Northwestern Medicine is one of only a half dozen institutes across the country doing this type of testing routinely, and the only one in Illinois.
Nick's testing revealed two genes that prompted treatment with a drug that normally treats metastatic bladder cancer. Within just a few months, it worked.
"In Nick's case, we had a more favorable response because we had shrinkage of tumor over time," Dr. Lukas said.
There are some rough side effects, including the loss of finger and toe nails, mouth sores, and more, but Nick says it's worth all of that.
As a former Milwaukee firefighter, he has faced many challenges in his life, and now he is facing his toughest battle yet.
He decided to share his story because he wants to continue to help people.
After being told I'd lose him in a year or so, this week marks two years since his diagnosis.
His new life's motto? Nick says, "It's getting your mind positive, staying in a good mood, telling yourself that you can do this."
When I asked him what was the motivation behind his "PMA," as he calls it, or positive mental attitude, he said: "Hooo, you, first off, my family, um, it was all about family, really, it really was. I am not going to plan a funeral, I'm going to plan to get better."
It's been a little over a year since Northwestern Medicine started methylation profiling, and they have already done it on 500 cases. And you don't have to live nearby to take advantage of it. Dr. Horbinski said patients can send their tumor tissue there for testing.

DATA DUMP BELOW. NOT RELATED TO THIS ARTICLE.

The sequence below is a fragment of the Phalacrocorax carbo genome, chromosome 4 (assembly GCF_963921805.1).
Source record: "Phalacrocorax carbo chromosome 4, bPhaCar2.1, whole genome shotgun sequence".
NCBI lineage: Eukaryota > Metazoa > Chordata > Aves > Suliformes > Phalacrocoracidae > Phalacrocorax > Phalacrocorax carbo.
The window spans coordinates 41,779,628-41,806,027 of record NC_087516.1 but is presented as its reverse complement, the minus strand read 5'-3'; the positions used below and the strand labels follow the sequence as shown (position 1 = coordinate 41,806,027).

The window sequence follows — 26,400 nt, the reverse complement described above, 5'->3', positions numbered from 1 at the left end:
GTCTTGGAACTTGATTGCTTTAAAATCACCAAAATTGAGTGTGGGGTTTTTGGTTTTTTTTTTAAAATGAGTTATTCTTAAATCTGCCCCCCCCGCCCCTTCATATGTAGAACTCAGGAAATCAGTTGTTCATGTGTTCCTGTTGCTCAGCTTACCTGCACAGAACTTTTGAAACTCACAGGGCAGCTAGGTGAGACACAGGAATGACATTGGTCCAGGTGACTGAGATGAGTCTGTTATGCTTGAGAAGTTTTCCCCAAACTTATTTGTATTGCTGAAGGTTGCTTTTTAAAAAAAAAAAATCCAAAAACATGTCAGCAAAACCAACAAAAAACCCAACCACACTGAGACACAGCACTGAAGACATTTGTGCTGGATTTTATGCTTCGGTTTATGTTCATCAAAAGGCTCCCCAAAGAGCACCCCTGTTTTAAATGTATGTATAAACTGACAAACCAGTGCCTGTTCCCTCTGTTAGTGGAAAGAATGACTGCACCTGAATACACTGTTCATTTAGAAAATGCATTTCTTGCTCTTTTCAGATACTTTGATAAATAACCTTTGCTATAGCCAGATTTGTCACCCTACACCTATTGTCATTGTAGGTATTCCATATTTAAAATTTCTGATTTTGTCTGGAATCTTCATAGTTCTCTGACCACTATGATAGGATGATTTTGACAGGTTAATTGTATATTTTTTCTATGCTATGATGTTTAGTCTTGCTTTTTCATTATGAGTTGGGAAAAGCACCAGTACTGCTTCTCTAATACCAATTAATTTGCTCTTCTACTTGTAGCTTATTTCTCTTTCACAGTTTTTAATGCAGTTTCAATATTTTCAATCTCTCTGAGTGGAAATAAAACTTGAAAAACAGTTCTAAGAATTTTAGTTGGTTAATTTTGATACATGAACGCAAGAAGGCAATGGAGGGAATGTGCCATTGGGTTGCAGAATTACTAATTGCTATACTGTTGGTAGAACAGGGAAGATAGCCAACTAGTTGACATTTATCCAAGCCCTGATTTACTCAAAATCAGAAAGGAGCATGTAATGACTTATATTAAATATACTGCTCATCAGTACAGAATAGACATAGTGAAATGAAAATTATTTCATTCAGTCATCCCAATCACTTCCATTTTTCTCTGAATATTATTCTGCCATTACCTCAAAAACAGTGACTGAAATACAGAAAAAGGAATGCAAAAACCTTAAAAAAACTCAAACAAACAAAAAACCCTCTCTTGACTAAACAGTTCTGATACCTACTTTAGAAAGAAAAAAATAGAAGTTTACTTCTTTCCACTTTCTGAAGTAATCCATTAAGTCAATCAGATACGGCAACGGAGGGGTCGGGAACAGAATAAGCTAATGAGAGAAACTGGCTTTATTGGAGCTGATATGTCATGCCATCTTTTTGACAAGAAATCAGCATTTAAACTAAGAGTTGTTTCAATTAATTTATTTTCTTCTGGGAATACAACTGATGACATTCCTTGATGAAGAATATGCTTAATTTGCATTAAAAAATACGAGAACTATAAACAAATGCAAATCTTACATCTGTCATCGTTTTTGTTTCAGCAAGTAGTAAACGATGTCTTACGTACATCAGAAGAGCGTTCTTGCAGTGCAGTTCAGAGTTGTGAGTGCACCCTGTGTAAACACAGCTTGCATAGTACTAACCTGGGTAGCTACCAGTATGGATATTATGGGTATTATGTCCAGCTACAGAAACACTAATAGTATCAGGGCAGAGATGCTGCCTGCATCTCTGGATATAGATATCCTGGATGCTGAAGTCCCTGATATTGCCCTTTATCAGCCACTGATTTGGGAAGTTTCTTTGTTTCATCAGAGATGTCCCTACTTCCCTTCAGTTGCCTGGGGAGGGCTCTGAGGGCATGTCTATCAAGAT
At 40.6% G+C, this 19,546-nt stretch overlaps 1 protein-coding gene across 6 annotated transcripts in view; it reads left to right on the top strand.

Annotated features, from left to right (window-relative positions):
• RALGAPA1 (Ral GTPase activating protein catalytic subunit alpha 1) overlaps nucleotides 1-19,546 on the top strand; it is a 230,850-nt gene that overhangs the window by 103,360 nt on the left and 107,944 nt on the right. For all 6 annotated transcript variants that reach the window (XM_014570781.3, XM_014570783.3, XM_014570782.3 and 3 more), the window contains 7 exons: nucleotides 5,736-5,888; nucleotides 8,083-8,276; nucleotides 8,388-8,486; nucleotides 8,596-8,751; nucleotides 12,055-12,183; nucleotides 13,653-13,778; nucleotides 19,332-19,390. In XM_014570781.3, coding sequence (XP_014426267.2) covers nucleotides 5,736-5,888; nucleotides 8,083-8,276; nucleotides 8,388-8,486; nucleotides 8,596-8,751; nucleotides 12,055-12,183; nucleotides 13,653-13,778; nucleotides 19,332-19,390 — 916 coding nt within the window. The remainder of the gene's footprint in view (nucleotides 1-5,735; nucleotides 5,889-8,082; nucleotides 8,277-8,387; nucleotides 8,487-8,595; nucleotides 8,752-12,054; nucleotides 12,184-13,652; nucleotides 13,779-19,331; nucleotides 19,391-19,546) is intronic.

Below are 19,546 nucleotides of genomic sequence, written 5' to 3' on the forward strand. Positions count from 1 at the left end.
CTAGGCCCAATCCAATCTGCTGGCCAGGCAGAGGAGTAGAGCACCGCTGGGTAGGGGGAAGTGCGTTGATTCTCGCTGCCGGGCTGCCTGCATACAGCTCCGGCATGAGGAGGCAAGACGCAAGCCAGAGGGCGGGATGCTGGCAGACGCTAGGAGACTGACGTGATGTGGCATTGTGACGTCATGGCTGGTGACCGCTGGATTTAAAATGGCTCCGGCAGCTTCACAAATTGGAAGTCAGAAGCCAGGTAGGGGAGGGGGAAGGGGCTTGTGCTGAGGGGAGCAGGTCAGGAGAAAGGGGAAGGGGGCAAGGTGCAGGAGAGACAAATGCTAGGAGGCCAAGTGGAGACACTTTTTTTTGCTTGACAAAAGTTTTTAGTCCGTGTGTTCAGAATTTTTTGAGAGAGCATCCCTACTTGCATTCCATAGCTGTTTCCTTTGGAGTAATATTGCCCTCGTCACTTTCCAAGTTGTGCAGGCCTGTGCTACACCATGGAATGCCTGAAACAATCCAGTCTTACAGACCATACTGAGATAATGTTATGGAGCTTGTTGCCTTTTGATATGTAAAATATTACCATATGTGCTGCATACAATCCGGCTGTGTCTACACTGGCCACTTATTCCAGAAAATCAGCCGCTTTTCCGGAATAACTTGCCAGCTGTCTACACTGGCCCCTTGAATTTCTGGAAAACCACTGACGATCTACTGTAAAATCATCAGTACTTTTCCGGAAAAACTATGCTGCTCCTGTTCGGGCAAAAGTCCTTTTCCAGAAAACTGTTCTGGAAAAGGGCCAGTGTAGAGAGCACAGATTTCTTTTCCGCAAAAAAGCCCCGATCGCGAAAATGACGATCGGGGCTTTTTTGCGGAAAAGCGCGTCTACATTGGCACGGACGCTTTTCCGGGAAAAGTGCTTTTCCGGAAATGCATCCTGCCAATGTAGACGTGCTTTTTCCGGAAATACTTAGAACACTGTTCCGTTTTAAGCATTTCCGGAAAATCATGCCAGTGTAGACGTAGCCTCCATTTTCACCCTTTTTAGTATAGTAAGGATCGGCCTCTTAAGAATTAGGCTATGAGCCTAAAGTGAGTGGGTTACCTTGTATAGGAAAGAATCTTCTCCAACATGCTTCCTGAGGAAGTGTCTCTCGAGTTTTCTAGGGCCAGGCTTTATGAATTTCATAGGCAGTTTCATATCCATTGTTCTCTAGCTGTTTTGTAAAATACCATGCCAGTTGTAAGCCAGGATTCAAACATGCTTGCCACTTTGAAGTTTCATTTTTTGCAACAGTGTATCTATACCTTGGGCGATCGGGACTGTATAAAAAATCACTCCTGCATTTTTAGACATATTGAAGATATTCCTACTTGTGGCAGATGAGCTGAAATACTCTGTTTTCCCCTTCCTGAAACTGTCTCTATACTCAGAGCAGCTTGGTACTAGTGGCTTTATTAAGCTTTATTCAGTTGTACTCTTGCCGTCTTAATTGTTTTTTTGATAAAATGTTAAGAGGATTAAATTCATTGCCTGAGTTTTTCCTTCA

Traditionally, brain tumors are diagnosed based on what pathologists see UNDER the microscope. Northwestern Medicine has launched methylation profiling, which goes BEYOND the microscope as pathologists can now look at the DNA fingerprint of a tumor to provide more accurate diagnosis for patients with brain tumors. Northwestern Medicine is one of a handful of health systems in the country to offer this advanced type of technology for diagnosing brain tumors, and the only in Illinois.
"Methylation profiling is transformative. In many cases, tumors we thought were one thing under the microscope ended up having a very different methylation signature that we had originally anticipated. As a result, we've discovered new types of tumor entities that we didn't even know existed," Dr. Horbinski said.